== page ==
Bad loopback traffic not stopped by ipfw.
ml.ventu at flashnet.it
Tue Feb 24 15:15:39 PST 2004
** Reply to note from Ian Smith <smithi at nimnet.asn.au> Wed, 25 Feb 2004 06:41:08 +1100 (EST)
> ... still dribbling in I see. Yawn. But they're being denied ok here.
But it is not so here! And also someone else reported the same problem...
> Try just 'deny log ip from 127.0.0.0/8 to any' (and as mentioned, 'deny
> log ip from any to 127.0.0.1/8' outbound also. Works here.
As I said in another reply I tried this too:
ipfw -a l gives:
00030 2 416 allow ip from any to any via lo0
00031 0 0 deny log ip from any to 127.0.0.0/8
00032 0 0 deny log ip from 127.0.0.0/8 to any
But the counts are still 0, no log is displayed and tcpdumps keeps showing packets coming in.
> Not sure if the diversion for NAT above might affect whether they're
> appearing to ipfw as still being 'in recv tun0' or not at rule(s) 1000,
> but you'd want to block these on any interface, in or out, wouldn't you?
As I previously said, I tried it also without diversion to natd.
> > snort and tcpdump correctly report them, but I think I should also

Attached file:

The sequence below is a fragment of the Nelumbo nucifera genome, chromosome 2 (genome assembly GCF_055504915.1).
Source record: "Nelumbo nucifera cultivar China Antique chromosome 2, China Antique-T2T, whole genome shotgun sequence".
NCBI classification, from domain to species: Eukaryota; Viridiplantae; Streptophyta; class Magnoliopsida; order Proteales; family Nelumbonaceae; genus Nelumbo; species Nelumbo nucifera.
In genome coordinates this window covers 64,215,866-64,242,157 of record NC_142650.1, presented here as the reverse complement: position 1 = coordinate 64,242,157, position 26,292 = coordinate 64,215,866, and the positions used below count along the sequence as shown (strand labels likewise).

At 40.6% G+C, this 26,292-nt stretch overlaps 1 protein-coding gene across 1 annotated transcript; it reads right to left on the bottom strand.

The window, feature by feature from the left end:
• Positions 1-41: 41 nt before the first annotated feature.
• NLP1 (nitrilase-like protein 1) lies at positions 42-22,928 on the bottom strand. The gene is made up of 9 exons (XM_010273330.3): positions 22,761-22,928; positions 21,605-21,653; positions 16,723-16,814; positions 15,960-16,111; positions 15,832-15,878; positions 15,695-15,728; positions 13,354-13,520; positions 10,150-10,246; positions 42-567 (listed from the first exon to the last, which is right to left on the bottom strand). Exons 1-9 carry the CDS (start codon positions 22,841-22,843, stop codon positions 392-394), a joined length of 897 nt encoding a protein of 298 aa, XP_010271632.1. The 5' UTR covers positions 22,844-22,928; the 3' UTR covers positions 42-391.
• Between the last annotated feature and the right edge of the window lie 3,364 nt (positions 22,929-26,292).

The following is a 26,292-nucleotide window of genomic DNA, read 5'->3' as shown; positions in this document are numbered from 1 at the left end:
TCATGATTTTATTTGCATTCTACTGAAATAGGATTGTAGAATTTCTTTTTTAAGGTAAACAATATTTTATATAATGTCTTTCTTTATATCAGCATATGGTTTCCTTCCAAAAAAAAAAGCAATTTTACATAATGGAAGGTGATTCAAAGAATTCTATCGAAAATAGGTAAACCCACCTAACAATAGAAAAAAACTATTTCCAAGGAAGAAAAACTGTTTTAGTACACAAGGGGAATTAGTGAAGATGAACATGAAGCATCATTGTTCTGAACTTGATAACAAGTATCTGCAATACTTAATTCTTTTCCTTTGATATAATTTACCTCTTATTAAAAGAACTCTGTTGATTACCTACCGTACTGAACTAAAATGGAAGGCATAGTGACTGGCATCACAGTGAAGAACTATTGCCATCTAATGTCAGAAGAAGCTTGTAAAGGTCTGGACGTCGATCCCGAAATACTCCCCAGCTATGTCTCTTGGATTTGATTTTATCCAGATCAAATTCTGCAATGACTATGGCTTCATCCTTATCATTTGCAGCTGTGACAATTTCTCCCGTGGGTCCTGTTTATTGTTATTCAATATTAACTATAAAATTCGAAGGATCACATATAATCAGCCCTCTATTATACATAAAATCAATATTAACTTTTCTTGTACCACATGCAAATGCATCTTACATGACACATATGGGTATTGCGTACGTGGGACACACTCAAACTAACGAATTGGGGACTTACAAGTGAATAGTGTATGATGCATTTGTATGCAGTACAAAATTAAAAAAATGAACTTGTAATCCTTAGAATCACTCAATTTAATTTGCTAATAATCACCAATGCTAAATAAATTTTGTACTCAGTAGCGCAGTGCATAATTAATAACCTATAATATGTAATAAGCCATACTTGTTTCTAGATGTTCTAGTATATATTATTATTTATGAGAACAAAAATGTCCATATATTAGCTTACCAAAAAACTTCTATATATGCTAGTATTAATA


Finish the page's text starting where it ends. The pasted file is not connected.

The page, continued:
> > see ipfw blocking them. At least this is what I read, googling
> > around, on a previous thread on freebsd-stable.
> You should indeed, but maybe some other rule between 50 and 1000 is
> either blocking or allowing them? Anyway, try the more general rule?
> (Caveat: the above are on a 2.2.6 router/gw that's still chugging along;
> I assume it's more likely a config prob than an issue with 4.8 ipfw(n))
I *hope* it is a config problem, but I can assure it is not a trivial one, at least for me. Not an ipfw rules
related one, at least. Either there is some setup I am not aware of or something is not working properly.
bye & Thanks
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